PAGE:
A 1983 mugshot of James "Whitey" Bulger taken at the Boston office of the FBI. Credit: U.S. Attorney's office
It was a day of tears and hate inside the federal courthouse in South Boston where victims of mob boss James "Whitey" Bulger angrily confronted him.
Bulger, who was dressed in an orange prison jumpsuit, was also given the chance to speak, but stood up and said "No." His lawyers said that Bugler had instructed them not to participate in the sentencing, citing his speech following his conviction that his trial was "a sham."
Twelve family members of Bulger's victims gave impact statements during Wednesday morning's hearing. Judge Denise Casper will hand down her sentence to Bulger on Thursday.
Despite the objection from Bulger and his attorneys, Casper exercised her discretion and allowed all of the victims' family members to speak if they wished.
Some of the victims cried as they spoke about their loved ones and others gripped the podium in anger.
"This man has built up so much hate in my heart. I'd like to strangle him myself," said Steve Davis, the brother of Debra Davis. The government has accused Bulger of murdering Davis, but the jury returned no finding on that charge. "The son of a b— should look every one of his victims in the eye … You piece of s—. Look at me."
Bulger did not look at most of the family members, but he turned to briefly glance at Davis.
Patricia Donahue, whose husband Michael was gunned down, chose to talk about her husband rather than focus on Bulger.
"Our hearts were torn wide open," Donahue said. "He was always so happy. He even woke up happy — who does that?"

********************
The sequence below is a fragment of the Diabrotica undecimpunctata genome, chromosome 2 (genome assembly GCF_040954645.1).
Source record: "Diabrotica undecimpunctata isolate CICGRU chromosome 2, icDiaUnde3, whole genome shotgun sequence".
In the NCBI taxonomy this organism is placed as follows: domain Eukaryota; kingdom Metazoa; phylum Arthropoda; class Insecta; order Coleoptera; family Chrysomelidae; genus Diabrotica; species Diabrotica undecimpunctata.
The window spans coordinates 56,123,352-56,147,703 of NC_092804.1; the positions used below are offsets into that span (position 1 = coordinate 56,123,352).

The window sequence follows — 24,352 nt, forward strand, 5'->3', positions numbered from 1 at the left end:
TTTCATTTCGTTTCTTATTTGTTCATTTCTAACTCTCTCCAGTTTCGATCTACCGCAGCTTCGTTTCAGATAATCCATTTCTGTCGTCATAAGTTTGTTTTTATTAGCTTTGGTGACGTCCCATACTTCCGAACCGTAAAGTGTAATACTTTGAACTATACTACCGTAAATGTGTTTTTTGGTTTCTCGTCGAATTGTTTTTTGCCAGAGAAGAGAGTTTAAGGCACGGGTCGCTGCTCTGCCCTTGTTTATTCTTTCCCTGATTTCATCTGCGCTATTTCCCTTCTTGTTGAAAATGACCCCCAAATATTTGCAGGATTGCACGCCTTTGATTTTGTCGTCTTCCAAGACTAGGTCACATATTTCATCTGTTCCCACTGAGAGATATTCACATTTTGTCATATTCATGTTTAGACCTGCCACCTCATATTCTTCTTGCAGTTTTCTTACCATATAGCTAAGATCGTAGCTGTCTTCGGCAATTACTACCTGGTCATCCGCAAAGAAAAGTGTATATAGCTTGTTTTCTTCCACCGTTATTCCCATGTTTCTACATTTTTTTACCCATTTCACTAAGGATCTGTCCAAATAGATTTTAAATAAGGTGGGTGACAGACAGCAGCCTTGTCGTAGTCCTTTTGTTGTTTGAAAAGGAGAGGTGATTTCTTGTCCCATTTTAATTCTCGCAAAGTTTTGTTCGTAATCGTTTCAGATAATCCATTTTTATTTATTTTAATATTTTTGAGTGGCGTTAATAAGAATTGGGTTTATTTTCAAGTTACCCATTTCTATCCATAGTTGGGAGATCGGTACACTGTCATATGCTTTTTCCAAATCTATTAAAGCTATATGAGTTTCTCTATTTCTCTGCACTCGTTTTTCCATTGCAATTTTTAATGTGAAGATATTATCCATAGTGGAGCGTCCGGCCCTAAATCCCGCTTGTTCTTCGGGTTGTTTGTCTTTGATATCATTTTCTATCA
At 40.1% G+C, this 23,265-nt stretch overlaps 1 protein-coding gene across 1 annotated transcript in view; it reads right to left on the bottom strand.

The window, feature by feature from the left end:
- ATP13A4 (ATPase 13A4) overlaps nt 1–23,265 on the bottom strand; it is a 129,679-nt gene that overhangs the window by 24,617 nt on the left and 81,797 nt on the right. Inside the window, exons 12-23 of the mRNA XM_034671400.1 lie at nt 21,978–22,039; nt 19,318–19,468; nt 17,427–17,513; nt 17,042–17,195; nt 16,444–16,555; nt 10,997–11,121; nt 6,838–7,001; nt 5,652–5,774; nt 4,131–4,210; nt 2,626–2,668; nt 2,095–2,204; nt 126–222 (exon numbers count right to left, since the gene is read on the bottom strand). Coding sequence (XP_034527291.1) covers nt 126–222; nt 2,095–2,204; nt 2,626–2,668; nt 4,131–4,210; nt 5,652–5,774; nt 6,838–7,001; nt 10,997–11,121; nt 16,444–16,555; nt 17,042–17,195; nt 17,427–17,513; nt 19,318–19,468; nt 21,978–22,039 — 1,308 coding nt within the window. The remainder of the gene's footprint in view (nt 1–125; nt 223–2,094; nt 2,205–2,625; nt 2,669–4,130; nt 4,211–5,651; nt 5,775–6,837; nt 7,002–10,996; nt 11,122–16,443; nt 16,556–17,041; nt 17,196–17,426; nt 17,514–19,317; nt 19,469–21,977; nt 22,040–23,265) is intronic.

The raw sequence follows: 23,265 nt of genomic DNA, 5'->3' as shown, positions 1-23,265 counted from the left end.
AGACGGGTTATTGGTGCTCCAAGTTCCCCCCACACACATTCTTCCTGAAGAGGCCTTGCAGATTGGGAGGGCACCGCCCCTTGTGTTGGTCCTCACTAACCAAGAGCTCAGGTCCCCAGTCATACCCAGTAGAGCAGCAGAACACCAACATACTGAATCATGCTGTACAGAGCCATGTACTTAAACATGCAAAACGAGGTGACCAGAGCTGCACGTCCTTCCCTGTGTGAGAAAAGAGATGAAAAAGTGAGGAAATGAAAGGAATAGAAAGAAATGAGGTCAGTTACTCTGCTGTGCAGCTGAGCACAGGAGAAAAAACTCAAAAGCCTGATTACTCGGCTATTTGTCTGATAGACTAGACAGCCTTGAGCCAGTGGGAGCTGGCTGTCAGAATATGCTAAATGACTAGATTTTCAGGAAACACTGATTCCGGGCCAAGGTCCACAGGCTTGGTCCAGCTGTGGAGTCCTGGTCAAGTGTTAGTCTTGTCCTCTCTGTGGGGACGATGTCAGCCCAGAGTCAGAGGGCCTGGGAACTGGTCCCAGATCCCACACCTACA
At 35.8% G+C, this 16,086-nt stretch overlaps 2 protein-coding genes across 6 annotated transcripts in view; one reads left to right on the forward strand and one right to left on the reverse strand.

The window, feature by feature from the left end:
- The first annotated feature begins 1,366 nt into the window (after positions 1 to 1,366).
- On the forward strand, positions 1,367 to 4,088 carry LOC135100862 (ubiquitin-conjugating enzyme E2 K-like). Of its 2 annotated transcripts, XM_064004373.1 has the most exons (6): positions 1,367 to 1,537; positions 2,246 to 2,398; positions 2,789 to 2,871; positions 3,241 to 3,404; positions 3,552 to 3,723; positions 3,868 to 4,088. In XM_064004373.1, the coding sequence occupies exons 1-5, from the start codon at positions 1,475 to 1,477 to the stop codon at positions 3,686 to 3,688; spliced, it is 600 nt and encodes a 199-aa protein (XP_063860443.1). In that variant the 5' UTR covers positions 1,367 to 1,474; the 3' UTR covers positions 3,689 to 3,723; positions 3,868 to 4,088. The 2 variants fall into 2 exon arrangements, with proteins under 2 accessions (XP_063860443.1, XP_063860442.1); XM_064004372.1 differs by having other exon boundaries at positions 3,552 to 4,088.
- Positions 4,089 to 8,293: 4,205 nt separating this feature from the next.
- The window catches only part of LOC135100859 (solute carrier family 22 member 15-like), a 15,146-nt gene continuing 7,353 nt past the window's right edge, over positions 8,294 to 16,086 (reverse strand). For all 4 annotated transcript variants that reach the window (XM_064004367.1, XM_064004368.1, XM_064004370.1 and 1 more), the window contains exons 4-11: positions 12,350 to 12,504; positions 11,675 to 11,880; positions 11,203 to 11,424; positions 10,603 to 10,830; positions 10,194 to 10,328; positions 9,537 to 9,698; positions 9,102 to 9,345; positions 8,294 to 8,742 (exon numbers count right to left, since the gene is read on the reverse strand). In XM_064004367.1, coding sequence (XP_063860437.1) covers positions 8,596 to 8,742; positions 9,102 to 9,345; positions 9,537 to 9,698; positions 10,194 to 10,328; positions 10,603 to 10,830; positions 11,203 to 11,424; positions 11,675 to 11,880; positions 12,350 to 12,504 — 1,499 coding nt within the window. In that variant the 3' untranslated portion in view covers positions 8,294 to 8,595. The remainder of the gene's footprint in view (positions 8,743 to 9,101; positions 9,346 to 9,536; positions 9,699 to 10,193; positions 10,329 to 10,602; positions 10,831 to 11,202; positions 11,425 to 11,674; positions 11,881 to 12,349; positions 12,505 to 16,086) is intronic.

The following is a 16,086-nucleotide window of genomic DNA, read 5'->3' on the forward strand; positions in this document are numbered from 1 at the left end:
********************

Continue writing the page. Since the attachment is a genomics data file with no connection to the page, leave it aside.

In August a jury found Bulger guilty on most of the charges in the indictment against him, including 11 of the 19 murders he was accused of. Bulger claimed he was given immunity by a former assistant US attorney, a claim that a judge blocked him from presenting during the trial.
During his trial, former FBI agents testified about having corrupt relationships with the mob boss who they said provided information to them.
For David Wheeler, the son of murdered Oklahoma businessman Roger Wheeler, the anger toward the federal government was still there.
"The FBI, entrusted with the greatest law enforcement powers in this nation, is responsible for my father's murder. They are as responsible for that murder as the defendant here sitting before you," Wheeler said.
Wheeler also had some choice words for Bulger.
"Shame on you, Mr. Bugler. For all of your notoriety, you were a punk," Wheeler said. "And you don't even matter anymore. You have turned from government-sponsored assassin to a bag of jailhouse rags waiting to be stored on cold steel. Enjoy your retirement."
While many of the family members spoke with hate, one of them, the daughter of Arthur Barrett, actually forgave Bulger. She said she believed that Bulger felt remorse for killing her father and said "I forgive you."
"I just want you to know that I don't hate you. I don't have the authority. That would be judging you," said Theresa Bond, after asking Bulger to look at her.
Prosecutors have argued that Bulger should get two life sentences plus five years for gun convictions. Casper will likely sentence him to life in prison on Thursday.